Review and road test of the Chrysler Grand Voyager (2008 - 2015)
By Steve Walker
A car called the Grand Voyager couldn't really be anything else but a large MPV. The only surprise is that it isn't 40ft long with a dinning table and a kitchenette inside. If we open it out to other forms of transport, you could picture a cruise liner of the same name: that's the sort of scale that Grand Voyager billing conjures up. In that respect, Chrysler's naming committee came up trumps. This Chrysler is indeed a large MPV and one with a distinctly American flavour. On the used market, it's one of a number of options for buyers needing the capacity to cater for a large and growing family.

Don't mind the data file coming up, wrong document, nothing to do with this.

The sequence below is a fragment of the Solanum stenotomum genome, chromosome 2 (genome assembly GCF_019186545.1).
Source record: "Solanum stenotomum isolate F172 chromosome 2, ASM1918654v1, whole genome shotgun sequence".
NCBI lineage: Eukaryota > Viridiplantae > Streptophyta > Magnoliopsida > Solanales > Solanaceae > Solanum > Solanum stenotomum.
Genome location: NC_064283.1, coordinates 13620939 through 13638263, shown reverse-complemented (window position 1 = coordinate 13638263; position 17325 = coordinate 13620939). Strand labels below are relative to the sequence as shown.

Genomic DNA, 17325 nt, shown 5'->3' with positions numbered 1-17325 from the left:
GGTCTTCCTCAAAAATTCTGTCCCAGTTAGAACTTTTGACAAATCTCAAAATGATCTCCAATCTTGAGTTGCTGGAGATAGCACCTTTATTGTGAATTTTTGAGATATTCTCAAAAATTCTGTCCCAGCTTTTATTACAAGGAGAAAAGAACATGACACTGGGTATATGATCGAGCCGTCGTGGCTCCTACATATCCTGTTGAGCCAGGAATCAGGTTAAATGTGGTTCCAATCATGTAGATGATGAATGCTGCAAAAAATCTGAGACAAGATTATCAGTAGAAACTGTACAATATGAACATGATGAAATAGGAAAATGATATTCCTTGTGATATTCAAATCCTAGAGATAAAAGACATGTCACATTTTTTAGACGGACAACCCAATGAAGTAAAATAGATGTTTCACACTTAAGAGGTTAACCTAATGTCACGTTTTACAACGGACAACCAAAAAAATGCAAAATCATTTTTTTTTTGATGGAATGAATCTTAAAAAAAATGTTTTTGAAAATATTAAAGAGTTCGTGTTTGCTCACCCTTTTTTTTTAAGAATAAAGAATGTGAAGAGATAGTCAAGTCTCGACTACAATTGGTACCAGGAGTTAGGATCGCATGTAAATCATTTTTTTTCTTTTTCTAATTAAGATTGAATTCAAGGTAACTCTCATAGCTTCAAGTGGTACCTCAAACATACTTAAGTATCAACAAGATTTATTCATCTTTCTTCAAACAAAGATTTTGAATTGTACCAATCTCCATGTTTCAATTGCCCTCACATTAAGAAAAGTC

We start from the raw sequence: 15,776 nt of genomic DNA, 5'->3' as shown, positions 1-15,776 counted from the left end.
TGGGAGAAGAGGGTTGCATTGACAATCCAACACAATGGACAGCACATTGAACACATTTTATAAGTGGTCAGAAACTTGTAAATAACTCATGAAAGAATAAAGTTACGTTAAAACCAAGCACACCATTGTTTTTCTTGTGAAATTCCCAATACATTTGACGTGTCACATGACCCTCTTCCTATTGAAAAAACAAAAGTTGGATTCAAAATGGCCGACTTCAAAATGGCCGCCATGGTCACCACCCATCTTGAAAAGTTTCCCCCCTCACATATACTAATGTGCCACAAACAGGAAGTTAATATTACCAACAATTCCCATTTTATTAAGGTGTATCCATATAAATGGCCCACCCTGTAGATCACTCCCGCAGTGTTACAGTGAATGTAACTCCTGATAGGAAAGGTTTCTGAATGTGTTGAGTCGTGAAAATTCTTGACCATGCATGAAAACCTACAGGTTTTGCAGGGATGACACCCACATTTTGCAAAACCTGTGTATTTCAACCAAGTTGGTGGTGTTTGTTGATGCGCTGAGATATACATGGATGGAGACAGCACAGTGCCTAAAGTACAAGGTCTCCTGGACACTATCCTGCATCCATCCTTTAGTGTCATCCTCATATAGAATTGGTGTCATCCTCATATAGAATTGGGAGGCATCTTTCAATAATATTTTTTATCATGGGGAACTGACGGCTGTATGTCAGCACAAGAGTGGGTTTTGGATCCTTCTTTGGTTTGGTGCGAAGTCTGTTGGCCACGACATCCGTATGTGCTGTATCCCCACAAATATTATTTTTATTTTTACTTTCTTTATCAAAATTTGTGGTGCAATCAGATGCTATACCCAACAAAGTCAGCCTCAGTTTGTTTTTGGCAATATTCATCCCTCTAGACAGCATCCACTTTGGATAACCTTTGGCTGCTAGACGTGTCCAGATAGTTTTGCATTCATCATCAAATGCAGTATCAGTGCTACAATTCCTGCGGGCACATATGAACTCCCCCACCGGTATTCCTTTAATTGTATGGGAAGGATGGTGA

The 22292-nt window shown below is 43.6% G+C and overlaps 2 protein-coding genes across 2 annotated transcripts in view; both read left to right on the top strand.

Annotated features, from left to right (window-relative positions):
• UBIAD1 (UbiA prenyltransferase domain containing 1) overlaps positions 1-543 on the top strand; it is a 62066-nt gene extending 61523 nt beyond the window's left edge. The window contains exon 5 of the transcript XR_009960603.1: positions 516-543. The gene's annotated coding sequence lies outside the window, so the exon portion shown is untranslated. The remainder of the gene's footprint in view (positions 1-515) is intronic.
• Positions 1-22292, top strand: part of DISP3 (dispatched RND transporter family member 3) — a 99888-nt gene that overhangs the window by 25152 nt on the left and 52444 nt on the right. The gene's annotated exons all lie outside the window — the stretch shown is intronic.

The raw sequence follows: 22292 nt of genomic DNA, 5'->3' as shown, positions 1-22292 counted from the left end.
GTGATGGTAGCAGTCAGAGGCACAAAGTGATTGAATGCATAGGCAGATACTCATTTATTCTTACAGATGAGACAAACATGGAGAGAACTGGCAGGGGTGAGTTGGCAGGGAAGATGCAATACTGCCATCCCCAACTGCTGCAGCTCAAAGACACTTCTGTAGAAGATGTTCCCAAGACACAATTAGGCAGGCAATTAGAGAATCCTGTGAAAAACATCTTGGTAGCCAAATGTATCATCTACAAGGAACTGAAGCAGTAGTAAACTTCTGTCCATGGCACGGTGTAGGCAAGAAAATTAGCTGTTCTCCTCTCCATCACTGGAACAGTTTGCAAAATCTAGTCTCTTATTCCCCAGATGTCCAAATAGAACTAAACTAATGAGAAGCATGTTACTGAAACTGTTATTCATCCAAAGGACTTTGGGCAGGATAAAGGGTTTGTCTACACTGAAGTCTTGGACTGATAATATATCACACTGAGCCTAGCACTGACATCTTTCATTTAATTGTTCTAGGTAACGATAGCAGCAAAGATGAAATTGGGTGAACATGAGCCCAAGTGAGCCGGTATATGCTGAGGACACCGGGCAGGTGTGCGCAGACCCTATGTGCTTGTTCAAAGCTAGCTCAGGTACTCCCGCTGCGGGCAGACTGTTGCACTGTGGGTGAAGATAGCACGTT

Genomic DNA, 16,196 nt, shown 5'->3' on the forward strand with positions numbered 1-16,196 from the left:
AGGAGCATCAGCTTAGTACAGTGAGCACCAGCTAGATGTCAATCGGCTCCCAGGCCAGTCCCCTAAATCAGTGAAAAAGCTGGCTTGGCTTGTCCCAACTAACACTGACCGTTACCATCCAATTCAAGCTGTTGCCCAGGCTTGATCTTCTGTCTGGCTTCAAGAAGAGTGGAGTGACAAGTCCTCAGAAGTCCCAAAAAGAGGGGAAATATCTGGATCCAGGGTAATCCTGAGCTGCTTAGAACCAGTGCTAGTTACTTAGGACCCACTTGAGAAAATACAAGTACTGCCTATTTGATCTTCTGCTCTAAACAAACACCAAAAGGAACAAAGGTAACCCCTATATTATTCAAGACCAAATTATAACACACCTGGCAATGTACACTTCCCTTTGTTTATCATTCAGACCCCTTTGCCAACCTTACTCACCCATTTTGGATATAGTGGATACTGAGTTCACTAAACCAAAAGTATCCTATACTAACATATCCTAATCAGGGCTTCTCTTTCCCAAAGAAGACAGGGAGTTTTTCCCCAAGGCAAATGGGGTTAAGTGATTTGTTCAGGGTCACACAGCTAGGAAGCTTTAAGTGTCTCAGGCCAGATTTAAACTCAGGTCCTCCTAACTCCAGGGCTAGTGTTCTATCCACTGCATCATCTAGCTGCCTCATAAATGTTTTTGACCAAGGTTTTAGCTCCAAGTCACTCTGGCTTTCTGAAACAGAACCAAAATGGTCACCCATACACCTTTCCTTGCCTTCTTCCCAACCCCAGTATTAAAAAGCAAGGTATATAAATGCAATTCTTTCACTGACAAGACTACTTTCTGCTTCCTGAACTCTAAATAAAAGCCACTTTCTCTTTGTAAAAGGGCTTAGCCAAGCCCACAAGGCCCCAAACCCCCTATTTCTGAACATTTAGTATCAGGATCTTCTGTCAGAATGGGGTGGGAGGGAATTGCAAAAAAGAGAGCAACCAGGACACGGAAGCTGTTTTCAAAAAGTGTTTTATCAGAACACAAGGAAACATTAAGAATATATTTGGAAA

Chrysler Grand Voyager - 2008-to date: (Five-door, 7-seat people carrier: 3.8 petrol, 2.8 CRD diesel [LX, Touring, Limited, 25th Anniversary])
This is the third generation Chrysler Grand Voyager to be sold in the UK. The previous two models had also been available in short-wheelbase 'Voyager' form but with this version, it was 'Grand Voyager' only. The MkIII also took a new styling direction, moving away from the sleek rounded shape that had defined the line to a squarer, bluff fronted one with more of an SUV flavour. Basically the same design was also sold in the UK as the Dodge Journey, a car with a little less space but a more chunky SUV-style look.
The third generation Grand Voyager was launched in February 2008 with a 3.8-litre V6 petrol engine and a 2.8-litre CRD V6 diesel that would account for the majority of sales. LX, Touring and Limited models were offered from the outset and all models had seven seats. A year later, a 25th Anniversary special edition arrived to celebrate a quarter of a century since Chrysler claims to have invented the MPV.